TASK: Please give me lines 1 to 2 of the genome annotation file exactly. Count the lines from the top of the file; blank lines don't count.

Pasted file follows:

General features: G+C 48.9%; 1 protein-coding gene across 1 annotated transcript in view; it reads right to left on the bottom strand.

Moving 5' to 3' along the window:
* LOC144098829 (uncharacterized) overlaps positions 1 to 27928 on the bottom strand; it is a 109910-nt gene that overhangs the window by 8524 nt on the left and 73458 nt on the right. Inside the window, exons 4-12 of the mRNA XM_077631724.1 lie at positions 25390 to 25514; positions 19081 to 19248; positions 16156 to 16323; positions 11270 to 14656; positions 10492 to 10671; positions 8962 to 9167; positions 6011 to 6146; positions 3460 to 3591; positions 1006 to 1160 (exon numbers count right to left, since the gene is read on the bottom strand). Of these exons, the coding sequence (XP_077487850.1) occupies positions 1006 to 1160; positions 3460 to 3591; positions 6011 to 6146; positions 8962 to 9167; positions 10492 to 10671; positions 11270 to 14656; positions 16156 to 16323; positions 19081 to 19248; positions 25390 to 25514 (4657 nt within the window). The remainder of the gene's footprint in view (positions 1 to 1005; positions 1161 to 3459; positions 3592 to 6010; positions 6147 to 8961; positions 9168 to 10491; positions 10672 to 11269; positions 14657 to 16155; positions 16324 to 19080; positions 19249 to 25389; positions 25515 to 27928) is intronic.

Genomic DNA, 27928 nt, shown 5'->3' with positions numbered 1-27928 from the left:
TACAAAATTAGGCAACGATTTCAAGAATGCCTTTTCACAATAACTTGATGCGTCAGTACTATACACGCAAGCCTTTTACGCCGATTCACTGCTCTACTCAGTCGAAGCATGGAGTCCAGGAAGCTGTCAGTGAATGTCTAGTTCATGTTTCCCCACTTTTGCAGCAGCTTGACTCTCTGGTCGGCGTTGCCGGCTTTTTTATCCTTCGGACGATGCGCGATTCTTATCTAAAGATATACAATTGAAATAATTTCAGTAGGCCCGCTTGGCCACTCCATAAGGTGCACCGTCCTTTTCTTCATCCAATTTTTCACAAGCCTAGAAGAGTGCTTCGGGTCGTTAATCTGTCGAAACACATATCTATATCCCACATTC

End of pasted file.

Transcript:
General features: G+C 48.9%; 1 protein-coding gene across 1 annotated transcript in view; it reads right to left on the bottom strand.

Moving 5' to 3' along the window: